Your plant might develop brown leaves when it becomes rootbound. Over time, the root system grows into every possible space within the container. There’s no more room for the plant to spread out. Plus, most of the nutrients have likely been consumed already. As a result, the foliage will show signs of distress, including turning brown.
Repotting your fern every 2-3 years can prevent this. Moreover, the soil likely needs fresh nutrients and the roots need more room.
Lastly, your Boston Fern’s leaves might turn brown due to an injury. These ferns are large plants with long leaves that hang down. The fern isn’t a strong plant and its leaves are delicate. Therefore, frequent foot traffic near them makes it easy for some of these leaves to become damaged.
Additionally, some pets, like cats, enjoy chewing on the leaves. The chewed portion of the leaves will turn crispy and brown. So it’s best to place your ferns somewhere that they won’t be bumped or gnawed on.
8 Effective Fixes for Browning Leaves
Now that you understand more about the likely causes of browning leaves in Boston Fern plants, it’s time to discuss the fixes. The plant is pretty hardy but will struggle when one or more needs are continuously unmet.
So how can you fix your fern if its fronds keep turning brown?
1. Check the Temperature
First, you must check that your Boston Fern is kept at the correct temperature. You want to move the plant away from any large windows where direct light will hit them. Also, check that no air vents are blowing directly on the fern. Additionally, it helps not to place the plant in a hot or cold room.
Boston ferns thrive in temperatures also comfortable for your family members. As long as you keep indoor temperatures around 70 °F (21.1 °C) all year round, your Boston fern will grow fresh, green fronds.
You can more easily monitor the temperature using a gauge and adjust it as needed. Depending on your home’s temperature throughout the year, different seasons will also require different placements for your fern. So be proactive in checking the plant’s temp needs as the seasons change.
2. Get the Fern on a Watering Schedule
Another way to help your browning fern recover is to get it on a watering schedule or at least check the soil regularly. As discussed, Boston Ferns require plenty of water, but that water can’t sit on its roots.
So when watering, it’s essential to check the plant’s soil for moisture. Typically the first few inches or so should be dry before adding in new water. Generally, you should water your fern at most once per week if it’s indoors.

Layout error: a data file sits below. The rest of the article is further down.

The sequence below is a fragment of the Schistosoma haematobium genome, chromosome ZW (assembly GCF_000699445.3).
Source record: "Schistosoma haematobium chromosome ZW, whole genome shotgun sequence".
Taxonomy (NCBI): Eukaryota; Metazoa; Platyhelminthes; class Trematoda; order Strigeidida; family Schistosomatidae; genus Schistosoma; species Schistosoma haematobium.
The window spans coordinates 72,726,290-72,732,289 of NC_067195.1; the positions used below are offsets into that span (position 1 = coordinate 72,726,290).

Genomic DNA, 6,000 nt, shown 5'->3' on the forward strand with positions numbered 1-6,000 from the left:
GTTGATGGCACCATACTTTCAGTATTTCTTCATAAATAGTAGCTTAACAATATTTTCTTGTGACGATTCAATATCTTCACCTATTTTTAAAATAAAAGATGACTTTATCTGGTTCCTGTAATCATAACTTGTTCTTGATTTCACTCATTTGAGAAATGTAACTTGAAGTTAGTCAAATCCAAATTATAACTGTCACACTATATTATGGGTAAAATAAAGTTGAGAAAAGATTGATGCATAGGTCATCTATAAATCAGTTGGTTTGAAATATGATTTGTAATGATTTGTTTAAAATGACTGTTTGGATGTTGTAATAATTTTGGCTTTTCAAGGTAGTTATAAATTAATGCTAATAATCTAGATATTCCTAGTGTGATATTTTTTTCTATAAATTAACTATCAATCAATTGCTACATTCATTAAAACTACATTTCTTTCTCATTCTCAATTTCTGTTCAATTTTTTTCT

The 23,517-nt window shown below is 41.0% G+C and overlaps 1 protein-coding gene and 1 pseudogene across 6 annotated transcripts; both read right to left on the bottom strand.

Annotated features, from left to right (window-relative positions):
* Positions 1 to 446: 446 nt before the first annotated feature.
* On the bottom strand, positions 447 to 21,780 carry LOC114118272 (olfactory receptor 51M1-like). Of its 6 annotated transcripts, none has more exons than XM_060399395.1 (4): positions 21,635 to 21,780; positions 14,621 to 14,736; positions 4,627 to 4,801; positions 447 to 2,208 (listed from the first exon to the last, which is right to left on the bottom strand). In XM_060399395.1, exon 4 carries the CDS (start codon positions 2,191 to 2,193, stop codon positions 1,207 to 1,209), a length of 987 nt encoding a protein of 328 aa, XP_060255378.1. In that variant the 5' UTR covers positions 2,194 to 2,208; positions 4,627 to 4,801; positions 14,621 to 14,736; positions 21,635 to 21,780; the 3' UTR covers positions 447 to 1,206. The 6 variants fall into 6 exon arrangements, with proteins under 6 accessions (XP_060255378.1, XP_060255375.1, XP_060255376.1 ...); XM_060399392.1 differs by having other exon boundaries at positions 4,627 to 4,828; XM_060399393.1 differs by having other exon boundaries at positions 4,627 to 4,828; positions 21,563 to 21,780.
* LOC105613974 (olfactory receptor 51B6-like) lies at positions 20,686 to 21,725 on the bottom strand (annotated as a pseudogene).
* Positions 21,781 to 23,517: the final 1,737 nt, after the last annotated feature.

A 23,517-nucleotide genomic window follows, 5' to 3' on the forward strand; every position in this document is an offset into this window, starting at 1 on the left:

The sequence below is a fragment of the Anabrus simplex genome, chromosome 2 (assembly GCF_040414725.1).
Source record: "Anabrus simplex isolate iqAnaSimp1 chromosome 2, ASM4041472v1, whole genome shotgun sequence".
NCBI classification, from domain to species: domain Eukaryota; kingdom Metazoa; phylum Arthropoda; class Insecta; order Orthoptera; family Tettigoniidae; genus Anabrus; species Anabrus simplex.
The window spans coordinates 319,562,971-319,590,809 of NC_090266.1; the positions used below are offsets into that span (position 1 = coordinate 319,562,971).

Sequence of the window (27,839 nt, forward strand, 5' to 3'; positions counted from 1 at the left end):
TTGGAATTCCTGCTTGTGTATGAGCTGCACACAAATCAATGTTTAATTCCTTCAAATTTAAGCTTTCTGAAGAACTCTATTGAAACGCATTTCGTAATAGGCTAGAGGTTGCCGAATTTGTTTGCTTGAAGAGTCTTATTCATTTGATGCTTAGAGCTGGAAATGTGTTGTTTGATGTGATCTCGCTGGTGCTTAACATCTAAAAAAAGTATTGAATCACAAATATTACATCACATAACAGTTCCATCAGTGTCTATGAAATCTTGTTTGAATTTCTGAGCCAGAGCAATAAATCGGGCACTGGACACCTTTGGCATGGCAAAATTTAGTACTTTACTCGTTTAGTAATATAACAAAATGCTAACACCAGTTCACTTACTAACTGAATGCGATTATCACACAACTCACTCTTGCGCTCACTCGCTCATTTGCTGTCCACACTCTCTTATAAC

However, the environment plays a huge role in water needs, and so does your plants’ container. Do what you feel is best after investigating the moisture in the soil, and at least create a schedule to check on your plant. You can put it into your phone’s calendar as a reminder, so you remember.
Additionally, bottom watering a plant prevents overwatering from occurring and ensures the plant gets enough to drink. You can place the pot in a tub of water and allow the soil to absorb moisture from the drainage holes at the bottom. After about an hour, the plant will have absorbed all it can.
After a few weeks or months of improved watering routine, you will notice your Boston fern growing new and healthy fronds.
3. Provide Adequate Humidity
Regular watering is bound to help your Boston Ferns brown leaves, but with moist soil, it’s also essential to pay attention to the humidity levels in the room. Boston ferns thrive at about 50% humidity. However, in a home, this level of humidity isn’t always feasible.
Therefore, you must employ some ways to increase the humidity around your fern. Below are a few tips:
- Mist the plant a few times per week.
- Place a humidifier nearby.
- Place a pebble tray with water under the plant’s pot.
- Place the plant in your bathroom.
These are all great ways to raise the humidity around your fern. However, you still need to ensure you’re not overdoing it with the humidity to prevent mold or fungi growth, which is why a temperature/humidity gauge is an excellent investment.
4. Repot the Fern
All house plants need to be repotted occasionally, and the Boston Fern is no exception. These ferns grow at a steady pace and tend to live long lifespans. Potted ferns need to be repotted every 2-3 years to ensure optimal nutrients in the soil and space for the roots to grow.
When repotting, you want to upgrade the plant to a larger container with excellent drainage and use new soil that is nutrient-dense. Using a larger pot can reduce the need to repot your plant frequently. Repotting your fern also helps prevent issues like the plant’s roots becoming root bound.